MathGroup Archive 2007

[Date Index] [Thread Index] [Author Index]

Search the Archive

Wald test on mathematica

  • To: mathgroup at
  • Subject: [mg82487] Wald test on mathematica
  • From: "Mauricio Esteban Cuak" <cuak2000 at>
  • Date: Mon, 22 Oct 2007 05:36:07 -0400 (EDT)

Hello there. I've been trying to make a Wald test, but I got into some
problems. Lists are sort of vectors I guess, but they don't always function
that way.Here is my ordinary least squares function:

 ols[x_, y_] := (Inverse[Transpose[x].x]).Transpose[x].y;

And my wald test:

wald[r_, q_, x_,
  y_] := (Transpose[(r.ols[x, y]) - q].Inverse[
      r.Inverse[Transpose[x].x].Transpose[r]].(r.ols[x, y] - q)*(Part[
       Dimensions[x], 1] -
      Part[Dimensions[xdmda], 2]))/((errors[x, y].errors[x, y])*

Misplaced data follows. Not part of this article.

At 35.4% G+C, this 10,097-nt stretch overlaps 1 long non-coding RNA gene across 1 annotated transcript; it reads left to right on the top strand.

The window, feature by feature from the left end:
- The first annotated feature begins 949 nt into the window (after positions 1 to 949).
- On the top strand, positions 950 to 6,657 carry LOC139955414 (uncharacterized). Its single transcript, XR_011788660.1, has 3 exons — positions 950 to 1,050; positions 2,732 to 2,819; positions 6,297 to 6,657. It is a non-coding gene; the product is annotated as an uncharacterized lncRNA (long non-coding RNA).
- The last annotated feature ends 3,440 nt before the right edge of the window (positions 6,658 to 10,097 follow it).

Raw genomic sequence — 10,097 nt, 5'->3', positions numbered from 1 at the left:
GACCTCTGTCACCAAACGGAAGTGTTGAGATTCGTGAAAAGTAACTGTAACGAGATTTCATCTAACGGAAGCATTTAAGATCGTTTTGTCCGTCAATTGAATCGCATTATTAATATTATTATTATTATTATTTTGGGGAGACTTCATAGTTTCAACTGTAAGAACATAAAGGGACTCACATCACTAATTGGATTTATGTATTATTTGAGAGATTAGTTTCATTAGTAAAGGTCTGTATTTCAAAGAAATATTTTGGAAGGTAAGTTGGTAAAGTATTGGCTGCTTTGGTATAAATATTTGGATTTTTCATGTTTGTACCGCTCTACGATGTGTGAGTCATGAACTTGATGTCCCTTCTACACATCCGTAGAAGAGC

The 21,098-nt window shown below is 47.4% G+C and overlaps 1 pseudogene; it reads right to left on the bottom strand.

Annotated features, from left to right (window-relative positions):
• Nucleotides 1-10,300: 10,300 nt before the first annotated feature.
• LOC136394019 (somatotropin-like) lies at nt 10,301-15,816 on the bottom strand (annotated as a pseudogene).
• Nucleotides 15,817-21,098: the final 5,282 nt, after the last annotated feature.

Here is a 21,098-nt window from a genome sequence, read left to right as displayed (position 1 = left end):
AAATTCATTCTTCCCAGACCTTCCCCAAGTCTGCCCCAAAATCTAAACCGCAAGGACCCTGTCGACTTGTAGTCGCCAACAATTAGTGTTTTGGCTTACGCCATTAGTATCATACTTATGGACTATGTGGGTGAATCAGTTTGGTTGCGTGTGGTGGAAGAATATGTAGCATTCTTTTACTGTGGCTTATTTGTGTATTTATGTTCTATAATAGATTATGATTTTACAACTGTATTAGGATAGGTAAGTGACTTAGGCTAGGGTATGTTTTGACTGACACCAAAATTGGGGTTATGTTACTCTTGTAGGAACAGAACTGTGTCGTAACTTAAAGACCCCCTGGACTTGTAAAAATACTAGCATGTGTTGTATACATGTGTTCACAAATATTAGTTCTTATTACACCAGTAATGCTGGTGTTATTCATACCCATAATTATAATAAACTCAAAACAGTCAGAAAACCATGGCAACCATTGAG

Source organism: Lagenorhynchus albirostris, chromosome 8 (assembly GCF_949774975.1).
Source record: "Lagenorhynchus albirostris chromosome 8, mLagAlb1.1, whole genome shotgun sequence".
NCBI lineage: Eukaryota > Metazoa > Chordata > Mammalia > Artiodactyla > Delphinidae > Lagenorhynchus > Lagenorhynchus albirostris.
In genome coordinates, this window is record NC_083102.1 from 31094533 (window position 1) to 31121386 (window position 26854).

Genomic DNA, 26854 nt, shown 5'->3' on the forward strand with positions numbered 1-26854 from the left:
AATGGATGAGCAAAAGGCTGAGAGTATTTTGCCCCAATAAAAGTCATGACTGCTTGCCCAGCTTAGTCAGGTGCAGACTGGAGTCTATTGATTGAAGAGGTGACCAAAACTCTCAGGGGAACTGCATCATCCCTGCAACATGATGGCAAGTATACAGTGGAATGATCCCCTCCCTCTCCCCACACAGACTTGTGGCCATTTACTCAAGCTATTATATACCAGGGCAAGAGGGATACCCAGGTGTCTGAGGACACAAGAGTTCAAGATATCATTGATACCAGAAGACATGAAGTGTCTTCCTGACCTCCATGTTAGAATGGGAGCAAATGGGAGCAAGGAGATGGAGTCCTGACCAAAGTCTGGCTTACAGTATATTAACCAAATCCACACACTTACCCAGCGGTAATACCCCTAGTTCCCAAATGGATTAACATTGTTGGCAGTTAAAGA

Part[Dimensions[r], 1])

Where r  and  q make up the linear restrictions as in  rb = q
 The thing that bothers me is (and it's the same with ols) that I can't use
this same function if x is a vector instead of a matrix or if r is a vector,
because mathematica will not allow me to transpose a one-dimensional list.
What should I do? Should I make a "If, then" thingy or is there some simpler
way I'm not aware of for dealing with this kind of situatitions?


  • Prev by Date: Re: Can Integrate[expr,{x,a,b}] give an incorrect result?
  • Next by Date: Re: A riddle: Functions that return unevaluated when they cannot
  • Previous by thread: Installed new Version 6.1 Add Ons Problem
  • Next by thread: Re: Wald test on mathematica